Baltimore moved to within 3 1/2 games of American League East-leading Toronto with the win. Manny Machado added two hits as the Orioles improved to 5-4 on their 10-game homestand.
Oriole pitchers have allowed just nine runs in their last six games.
"It's been at a level that, if we can stay there, will allow you to compete late in the season. Simple as that," manager Buck Showalter said of his pitching. "In order to accomplish what we want to get accomplished, this is the type of consistency we're going to have to have."
Norris, coming off eight scoreless innings against Boston last Sunday, allowed baserunners in each of the first four innings, but then settled in. He retired 10 straight before being lifted after surrendering back-to-back singles with two outs in the seventh. Darren O'Day came on to get the final out of the inning.
"I was a little shaky, wasn't great, particularly early, but started to find my stride," Norris said. "Started to get in a groove from there and made some pitches. To keep that team at bay for as many as I did was great, and like I said the bullpen picked me up."
Toronto rallied in the eighth when Jose Bautista was hit by a pitch and Edwin Encarnacion doubled to left. Bautista tried to score, but shortstop J.J. Hardy's relay throw to catcher Nick Hundley got there just ahead of him. The play was confirmed after a crew chief's review to determine if Hundley violated the collision rule.
Brett Lawrie's RBI single made it 3-2, but Nelson Cruz made a sliding catch on Josh Thole's liner to end the inning. Zach Britton pitched the ninth for his seventh save.
"This is a staff, from the bullpen to the starters, we're all out there to help each other and get better," Norris said, "So it carries into the next guy and so forth, and I'm going to pass the rock off to [Chris Tillman] tomorrow and he's going to go out there and do his thing."
Norris allowed a run on seven hits in 6 2/3 innings. He struck out five, walked one and hit a batter.
"We had a lot of opportunities today, we just couldn't cash them in and we got burned by the home run ball," Toronto manager John Gibbons said. "They've got a good team over there. We let Norris off the hook early. I thought he was really, really good."
Dickey went 6 2/3 innings, giving up three runs -- two earned -- on six hits, while striking out four and walking two before exiting the game with right groin tightness. The Orioles came in batting .208 (10-for-48) with runners in scoring position through the first eight games of their homestand, and proceeded to go 0-for-5 with RISP over the first three innings.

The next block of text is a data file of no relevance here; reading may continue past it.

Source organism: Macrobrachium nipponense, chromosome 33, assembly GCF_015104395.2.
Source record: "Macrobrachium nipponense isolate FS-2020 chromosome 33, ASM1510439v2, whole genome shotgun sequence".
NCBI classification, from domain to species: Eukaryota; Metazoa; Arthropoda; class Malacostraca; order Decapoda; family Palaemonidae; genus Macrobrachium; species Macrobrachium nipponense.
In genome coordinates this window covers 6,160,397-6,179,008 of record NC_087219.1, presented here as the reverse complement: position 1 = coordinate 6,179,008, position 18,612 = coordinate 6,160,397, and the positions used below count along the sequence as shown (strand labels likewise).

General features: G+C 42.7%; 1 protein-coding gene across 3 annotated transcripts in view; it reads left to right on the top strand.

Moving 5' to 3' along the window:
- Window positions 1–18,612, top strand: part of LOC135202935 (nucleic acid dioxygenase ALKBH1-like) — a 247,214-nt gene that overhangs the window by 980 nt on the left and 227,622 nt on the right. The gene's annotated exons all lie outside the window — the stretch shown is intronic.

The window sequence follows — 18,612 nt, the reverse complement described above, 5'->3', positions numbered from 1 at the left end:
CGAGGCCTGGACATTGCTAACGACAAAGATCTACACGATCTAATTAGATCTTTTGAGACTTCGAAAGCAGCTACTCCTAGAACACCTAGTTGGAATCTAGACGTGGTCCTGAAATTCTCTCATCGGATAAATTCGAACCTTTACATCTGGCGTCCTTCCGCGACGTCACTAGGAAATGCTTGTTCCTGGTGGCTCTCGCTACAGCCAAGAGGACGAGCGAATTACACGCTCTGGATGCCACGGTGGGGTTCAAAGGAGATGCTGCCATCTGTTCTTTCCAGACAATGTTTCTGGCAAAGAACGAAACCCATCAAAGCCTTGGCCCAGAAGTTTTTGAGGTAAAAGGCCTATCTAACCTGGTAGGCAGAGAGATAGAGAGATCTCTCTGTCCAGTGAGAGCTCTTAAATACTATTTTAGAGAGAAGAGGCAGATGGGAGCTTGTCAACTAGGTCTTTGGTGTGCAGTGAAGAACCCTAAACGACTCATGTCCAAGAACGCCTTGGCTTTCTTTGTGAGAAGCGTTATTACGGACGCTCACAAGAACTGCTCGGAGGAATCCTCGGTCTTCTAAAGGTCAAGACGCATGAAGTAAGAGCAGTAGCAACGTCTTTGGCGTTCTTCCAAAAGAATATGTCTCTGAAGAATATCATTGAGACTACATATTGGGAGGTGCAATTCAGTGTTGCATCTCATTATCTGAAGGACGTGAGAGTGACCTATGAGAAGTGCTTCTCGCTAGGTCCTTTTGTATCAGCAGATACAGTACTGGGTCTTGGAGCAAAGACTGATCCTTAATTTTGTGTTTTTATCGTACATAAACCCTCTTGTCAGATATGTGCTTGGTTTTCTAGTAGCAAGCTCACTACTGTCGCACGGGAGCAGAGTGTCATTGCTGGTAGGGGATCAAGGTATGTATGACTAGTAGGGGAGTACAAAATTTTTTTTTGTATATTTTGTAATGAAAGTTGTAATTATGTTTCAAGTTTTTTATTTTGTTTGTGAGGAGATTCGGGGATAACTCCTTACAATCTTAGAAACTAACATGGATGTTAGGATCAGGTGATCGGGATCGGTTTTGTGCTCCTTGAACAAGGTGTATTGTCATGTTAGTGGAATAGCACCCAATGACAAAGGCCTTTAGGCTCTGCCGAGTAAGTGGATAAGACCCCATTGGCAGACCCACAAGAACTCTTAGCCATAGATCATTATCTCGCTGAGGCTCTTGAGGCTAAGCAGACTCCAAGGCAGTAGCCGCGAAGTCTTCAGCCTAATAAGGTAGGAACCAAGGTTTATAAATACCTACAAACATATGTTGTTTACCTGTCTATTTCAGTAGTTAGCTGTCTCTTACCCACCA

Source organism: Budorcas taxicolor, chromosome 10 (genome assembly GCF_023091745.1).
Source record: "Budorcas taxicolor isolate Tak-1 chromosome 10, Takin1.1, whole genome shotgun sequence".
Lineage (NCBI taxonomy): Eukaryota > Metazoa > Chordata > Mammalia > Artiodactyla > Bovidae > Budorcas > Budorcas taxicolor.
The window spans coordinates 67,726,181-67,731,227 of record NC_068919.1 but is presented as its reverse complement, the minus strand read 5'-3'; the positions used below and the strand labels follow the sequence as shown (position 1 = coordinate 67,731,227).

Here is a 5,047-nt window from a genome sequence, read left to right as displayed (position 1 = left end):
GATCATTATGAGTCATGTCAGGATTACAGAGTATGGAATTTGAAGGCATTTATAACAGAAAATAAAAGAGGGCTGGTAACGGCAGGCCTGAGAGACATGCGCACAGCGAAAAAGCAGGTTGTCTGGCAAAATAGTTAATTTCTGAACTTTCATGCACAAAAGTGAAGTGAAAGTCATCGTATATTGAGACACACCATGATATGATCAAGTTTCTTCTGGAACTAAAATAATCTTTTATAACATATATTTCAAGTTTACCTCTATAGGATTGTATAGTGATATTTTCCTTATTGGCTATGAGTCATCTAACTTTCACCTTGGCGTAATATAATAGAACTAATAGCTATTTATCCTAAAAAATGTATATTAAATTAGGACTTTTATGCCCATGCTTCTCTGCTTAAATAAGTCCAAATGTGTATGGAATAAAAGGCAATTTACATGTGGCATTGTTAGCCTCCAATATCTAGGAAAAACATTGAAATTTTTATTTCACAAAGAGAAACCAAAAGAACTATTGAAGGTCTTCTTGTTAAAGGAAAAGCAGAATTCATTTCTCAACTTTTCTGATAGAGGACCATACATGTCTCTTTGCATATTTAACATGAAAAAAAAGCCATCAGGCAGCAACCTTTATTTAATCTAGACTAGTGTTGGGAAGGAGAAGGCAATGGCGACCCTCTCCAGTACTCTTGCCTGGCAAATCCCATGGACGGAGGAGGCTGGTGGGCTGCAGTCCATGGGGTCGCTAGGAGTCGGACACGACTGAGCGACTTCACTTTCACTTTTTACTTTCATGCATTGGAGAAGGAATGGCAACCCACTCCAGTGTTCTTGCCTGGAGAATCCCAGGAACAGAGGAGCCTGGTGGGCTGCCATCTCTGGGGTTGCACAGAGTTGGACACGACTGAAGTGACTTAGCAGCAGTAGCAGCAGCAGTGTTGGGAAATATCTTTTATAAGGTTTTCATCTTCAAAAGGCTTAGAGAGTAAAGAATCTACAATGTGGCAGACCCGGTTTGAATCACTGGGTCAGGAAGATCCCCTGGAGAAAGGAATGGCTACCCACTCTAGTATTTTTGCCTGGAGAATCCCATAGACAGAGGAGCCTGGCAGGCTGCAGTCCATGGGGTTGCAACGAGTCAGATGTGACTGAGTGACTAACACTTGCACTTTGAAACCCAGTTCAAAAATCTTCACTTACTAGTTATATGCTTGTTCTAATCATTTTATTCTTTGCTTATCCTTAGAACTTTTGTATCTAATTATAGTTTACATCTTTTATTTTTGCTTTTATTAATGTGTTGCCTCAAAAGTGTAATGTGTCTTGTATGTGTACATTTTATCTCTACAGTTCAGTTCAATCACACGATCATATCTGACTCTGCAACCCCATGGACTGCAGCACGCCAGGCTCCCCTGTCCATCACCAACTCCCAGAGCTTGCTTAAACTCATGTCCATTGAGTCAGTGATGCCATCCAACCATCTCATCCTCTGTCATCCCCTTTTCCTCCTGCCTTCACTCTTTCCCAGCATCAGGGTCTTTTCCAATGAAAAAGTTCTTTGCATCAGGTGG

The O's trailed, 1-0, after Norris walked in a run in the second, but he limited the damage by getting the final two outs with the bases loaded.
Baltimore tied it in the fourth thanks to Delmon Young's baserunning. He singled with one out and raced to third just ahead of the throw on Ryan Flaherty's bloop single to center.
"That was one of the big plays this year in terms of baserunning," Adam Jones said.
Young then scored on Hundley's sacrifice fly. In the fifth, Jones ended up on second with one out after Juan Francisco fielded his broken-bat grounder and threw wildly to first. Davis then sent a 1-0 knuckleball that was up and over the plate into the Orioles' bullpen, making it 3-1.
"With that knuckleball, sometimes it'll go there, [sometimes] it'll go down and in," Dickey said. "I threw him the same pitch out of my hand two at-bats before and he hit a little weak liner to Jose [Reyes], so it's just part of what comes with that pitch."
It was the 11th homer of the year for Davis, and it snapped an 0-for-9 streak. He's now hitting .228 on the year.
"There's no change in my approach and my work. I've been doing everything I can to try to get back to feeling good in the box," Davis said. "I felt the last couple of days I've started to click a little bit. Didn't have a lot of show for it, but [the homer] was big."